6. The Time Traveler’s Wife –  This is another one that might be overdone with a blockbuster movie and a prominent place at Barnes and Noble, but I can’t praise this novel enough. I am usually ashamed to read love stories, but this is an honest, unabashed, bold, and beautiful story that, at the heart of things, is really about the incredible love between two people.  I read it during a 3 week break from graduate school courses when I was planning my wedding, moving, and beginning my career; I relished this novel and did not want to turn that last page.  I love that it makes time irrelevant while also reminding the reader that time is tickin’ and you’d better be bold with your life and your love. “Time is priceless, but it’s Free. You can’t own it, you can use it. You can spend it. But you can’t keep it. Once you’ve lost it you can never get it back.” Such a sentiment we all need to hear.  And at the end of my journey, I hope I too can say, “There is only one page left to write on. I will fill it with words of only one syllable. I love. I have loved. I will love.” Oh, Henry and Claire.
  7. Billy Collins [Poetry]  –  I adore Billy Collins and have seen him read twice.  I even got his autograph – my claim to fame. I love that he makes poetry accessible for all of us. Do you love poetry?  Pick up a Collins book.  Do you hate poetry?  Pick up a Collins book, and he will change your mind.  The second time I heard him read, he stated that all literature “is about the same thing: Life is beautiful.  Then you die.”  I love this man.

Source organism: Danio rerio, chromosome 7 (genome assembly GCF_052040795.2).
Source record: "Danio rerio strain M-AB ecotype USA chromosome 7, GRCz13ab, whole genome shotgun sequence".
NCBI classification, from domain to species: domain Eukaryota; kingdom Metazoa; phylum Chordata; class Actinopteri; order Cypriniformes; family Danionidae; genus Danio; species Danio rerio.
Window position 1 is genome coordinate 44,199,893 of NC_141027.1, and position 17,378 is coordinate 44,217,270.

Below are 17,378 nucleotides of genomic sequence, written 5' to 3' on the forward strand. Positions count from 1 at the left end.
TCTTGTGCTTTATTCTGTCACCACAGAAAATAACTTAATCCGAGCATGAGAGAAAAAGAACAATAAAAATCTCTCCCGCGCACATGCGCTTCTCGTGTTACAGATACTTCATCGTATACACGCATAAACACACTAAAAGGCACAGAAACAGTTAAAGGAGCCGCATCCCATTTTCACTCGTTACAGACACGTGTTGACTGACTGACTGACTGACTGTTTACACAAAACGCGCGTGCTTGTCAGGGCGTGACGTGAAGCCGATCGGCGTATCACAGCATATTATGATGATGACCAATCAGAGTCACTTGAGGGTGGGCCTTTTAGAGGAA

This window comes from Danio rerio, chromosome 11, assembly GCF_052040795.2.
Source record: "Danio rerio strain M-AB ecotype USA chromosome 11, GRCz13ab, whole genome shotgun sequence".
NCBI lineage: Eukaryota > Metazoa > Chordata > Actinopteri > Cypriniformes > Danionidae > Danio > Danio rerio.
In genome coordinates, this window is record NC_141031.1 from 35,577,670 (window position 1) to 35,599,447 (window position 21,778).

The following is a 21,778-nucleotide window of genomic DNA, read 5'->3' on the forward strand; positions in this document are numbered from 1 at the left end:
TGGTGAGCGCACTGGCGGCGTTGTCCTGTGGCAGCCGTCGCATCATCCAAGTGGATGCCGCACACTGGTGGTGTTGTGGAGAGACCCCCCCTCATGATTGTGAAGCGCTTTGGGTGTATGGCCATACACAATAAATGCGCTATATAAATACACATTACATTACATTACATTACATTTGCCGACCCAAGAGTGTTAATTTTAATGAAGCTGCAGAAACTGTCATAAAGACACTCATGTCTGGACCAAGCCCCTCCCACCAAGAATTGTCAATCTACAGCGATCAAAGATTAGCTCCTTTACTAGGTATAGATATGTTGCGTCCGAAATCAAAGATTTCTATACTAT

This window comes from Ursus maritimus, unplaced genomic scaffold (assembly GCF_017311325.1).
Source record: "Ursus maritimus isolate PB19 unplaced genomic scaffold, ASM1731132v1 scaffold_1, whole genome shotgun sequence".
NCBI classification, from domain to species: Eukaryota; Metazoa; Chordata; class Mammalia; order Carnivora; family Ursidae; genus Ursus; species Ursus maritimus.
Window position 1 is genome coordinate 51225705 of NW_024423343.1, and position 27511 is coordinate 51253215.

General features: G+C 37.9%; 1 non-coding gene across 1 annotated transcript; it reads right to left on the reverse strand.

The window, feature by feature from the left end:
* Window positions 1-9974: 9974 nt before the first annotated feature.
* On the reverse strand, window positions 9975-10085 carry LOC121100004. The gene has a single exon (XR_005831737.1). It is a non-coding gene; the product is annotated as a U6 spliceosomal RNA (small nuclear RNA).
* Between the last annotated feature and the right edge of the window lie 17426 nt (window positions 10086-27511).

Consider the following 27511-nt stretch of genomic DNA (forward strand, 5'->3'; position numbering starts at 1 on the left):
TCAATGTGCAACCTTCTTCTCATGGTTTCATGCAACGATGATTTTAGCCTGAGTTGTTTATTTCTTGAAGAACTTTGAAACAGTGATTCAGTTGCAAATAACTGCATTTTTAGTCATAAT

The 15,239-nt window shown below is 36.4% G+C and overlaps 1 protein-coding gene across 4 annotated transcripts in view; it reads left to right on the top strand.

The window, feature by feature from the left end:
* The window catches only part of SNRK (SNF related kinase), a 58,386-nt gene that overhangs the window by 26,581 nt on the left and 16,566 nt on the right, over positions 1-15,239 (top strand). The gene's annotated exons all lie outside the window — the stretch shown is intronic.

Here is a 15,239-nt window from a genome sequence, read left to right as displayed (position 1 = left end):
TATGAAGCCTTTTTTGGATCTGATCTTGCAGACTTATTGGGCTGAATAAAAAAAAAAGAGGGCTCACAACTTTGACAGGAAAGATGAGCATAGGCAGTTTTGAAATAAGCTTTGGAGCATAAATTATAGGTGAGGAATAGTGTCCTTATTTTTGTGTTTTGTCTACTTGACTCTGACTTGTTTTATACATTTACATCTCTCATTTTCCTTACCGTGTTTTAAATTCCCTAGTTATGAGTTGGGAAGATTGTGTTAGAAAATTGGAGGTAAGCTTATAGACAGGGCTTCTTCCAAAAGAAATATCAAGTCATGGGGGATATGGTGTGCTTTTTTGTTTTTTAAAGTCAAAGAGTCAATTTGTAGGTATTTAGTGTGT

8. Keats [Poetry]  – Oh, my crush Keats.  Only a man who dies at 25 and knew he was dying for much of his life could affect us the way he does.  Go LIVE, now. he seems to say to me.  His work is nothing short of beautiful, and I could waste so much time just reading and rereading his poetry. I love that he values love and beauty, art and sincerity, knowing that in the end, not much else matters. “A thing of beauty is a joy forever: Its loveliness increases; it will never pass into nothingness.” The irony is that he proves that more than anything else.  Centuries later, we are reading his work when he only lived for a brief moment.


So that’s my list, books that shape my life in many ways.  What are yours?  Is there a work that changed you?  A passage that changed you?  I’d love to hear.


Table for One, Please

One of the things on my long list of summer self-improvement is to eat better when my husband is gone on business.  In efforts to do this, I ordered The Pleasures of Cooking for One by Judith Jones who, if you don’t know, worked with Julia Child for many years and has now written a cookbook full of recipes she has learned as a result of her new life as a widow.  While that, of course, is not my situation, I do eat alone about 4-7 times a month, and Trader Joe’s stir-fry is good but gets old.  This book has so many promising ideas from a single, stuffed Portobello mushroom to beef bourguingnon for one. I find myself looking at solitary dinnertime with excitement rather than lonely maybe-I-should-just-have-cereal-tonight desperation.